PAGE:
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Warmer weather leads to kayak and pre-spawn scouting

After leaving my kayak in storage for Southern Nevada’s coldest months, a warm, sunny day was just too much to resist. It was not the start of a long-term trend, just one of those early March days that are sandwiched between passing cold fronts but warm enough to justify loading up the kayak.

Generally, I follow my own version of the 120-degree rule of paddling safety, which says if the combined temperature of the air and water do not add up to 120 degrees, you should wear a dry suit or a neoprene wet suit when paddling.

While the goal is to never flip over in your kayak or canoe, you should always be prepared for that possibility. Hypothermia is nothing to mess with.

Since I do not own either a dry suit or a wet suit, I simply refrain from paddling on those days that fall within the guidelines of that rule. It’s a choice that can make even a relatively short Las Vegas winter seem a little on the long side.

So, with the air temperature expected to push into the high 70s and the Lake Mead water temperature hovering in the low 50s, it was a day when a land-weary paddler had no choice but to be on the water.

Besides, it was time to do a little pre-spawn scouting and look for two things: Any changes Lake Mead’s constantly fluctuating water level had made to the shoreline in one of my regular haunts and signs that smallmouth bass had moved up toward the shallows.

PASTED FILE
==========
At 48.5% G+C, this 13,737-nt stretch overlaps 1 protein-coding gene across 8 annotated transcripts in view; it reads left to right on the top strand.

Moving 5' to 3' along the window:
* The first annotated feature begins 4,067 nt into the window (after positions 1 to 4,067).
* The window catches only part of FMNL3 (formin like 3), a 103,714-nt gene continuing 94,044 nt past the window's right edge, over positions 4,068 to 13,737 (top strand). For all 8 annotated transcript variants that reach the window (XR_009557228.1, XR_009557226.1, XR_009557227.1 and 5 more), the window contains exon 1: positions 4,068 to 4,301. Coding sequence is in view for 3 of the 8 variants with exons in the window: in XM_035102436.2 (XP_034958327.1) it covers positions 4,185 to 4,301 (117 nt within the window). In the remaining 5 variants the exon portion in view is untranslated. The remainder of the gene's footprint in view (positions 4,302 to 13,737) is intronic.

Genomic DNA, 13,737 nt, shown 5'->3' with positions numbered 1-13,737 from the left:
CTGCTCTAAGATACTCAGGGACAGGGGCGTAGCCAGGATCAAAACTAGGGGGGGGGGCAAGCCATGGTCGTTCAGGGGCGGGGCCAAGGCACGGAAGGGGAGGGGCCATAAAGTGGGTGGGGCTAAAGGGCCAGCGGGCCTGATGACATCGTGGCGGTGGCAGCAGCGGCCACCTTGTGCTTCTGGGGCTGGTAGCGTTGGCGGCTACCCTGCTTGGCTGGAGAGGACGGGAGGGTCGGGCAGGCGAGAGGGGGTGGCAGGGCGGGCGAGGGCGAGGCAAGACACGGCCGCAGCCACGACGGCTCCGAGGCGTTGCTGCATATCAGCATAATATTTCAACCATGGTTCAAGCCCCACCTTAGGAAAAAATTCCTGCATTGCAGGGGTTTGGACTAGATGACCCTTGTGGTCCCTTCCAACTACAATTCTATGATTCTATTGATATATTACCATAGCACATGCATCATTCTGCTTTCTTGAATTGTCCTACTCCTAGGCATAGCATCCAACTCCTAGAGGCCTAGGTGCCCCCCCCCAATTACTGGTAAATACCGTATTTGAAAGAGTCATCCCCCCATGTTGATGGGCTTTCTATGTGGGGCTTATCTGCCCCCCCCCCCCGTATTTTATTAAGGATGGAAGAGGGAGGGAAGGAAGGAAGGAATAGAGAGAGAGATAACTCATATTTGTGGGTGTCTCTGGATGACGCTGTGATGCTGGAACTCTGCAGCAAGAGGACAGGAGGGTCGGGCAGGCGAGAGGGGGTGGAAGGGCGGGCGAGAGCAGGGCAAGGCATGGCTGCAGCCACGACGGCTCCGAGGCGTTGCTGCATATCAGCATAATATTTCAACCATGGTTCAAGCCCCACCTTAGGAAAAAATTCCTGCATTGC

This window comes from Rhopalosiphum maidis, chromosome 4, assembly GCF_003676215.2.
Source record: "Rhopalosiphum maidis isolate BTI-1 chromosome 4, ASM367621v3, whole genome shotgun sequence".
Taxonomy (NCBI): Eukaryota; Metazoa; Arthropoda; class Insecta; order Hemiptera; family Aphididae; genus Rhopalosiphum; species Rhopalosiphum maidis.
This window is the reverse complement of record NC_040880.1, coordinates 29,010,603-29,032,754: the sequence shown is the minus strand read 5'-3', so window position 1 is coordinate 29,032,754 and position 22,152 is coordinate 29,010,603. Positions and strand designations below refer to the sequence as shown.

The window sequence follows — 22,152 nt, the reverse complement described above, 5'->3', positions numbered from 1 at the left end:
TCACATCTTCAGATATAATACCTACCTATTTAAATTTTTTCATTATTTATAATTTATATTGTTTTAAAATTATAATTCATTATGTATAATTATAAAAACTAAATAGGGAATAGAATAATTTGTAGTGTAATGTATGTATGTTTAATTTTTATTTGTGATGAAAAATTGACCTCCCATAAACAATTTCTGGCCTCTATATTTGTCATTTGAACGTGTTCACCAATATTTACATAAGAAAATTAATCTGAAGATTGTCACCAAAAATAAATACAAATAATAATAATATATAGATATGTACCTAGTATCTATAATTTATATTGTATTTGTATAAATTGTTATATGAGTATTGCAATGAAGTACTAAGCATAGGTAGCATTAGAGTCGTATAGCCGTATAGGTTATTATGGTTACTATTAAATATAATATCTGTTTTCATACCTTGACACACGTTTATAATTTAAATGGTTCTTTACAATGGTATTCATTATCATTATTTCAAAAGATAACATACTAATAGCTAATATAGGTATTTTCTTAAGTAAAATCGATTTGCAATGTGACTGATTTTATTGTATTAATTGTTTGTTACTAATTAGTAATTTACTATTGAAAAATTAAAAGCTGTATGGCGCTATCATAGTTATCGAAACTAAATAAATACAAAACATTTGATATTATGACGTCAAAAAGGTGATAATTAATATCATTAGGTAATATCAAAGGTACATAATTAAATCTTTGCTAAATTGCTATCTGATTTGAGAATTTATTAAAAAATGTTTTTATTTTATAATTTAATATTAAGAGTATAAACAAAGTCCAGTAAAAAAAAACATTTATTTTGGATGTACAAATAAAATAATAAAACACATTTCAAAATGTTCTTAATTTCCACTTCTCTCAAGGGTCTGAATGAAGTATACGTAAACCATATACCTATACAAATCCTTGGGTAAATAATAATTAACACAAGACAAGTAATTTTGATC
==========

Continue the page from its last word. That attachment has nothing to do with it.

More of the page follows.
Lake Mead is a challenging place to catch bass because its shoreline is constantly changing. Once you think you have it figured out, the water level drops or rises. It happens oftentimes dramatically and enough to change the landscape along an entire stretch of shoreline. Those changes can alter spawning locations and do away with large swaths of cover.

Such is the case with a flat where I usually find a handful of spawning beds each spring, and one of the locations I wanted to inspect on my scouting trip. That flat is all above the current waterline, and not by a little bit. Currently, the water level in Lake Mead is 1,086.1 feet, 10 feet lower than the same time in 2020 and three feet lower than 2019.

I worked the general area with several different baits but had no hits and saw nothing to indicate fish had been looking to establish nests. With water temperatures in the low 50s, it may have been a little early yet, but that can change quickly.

Unless there is a dramatic increase in the amount of water available in the lower Colorado River system in the next couple of weeks, I will not be fishing that flat this year. The low water level has affected other spots along that stretch of shoreline, and no doubt in other anglers’ go-to spots as well.

Guess that means we will all have to do some more scouting in the coming weeks.

Darn the bad luck.

Wildlife Commission to meet

The Nevada State Board of Wildlife Commissioners will meet virtually Friday and Saturday to discuss season dates, bag limits and special regulations for the 2021-2022 migratory bird hunting season. Also on the agenda are petitions calling for creation of a special hunt for disabled persons and prohibition of the use of hounds during Nevada’s bear hunting season, as well as a discussion of recent action taken by the Clark County Commission relative to coyote calling contests.

Freelance writer Doug Nielsen is a conservation educator for the Nevada Department of Wildlife. His “In the Outdoors” column is not affiliated with or endorsed by the NDOW. Any opinions he states in his column are his own. Find him on Facebook at @dougwritesoutdoors. He can be reached at intheoutdoorslv@gmail.com

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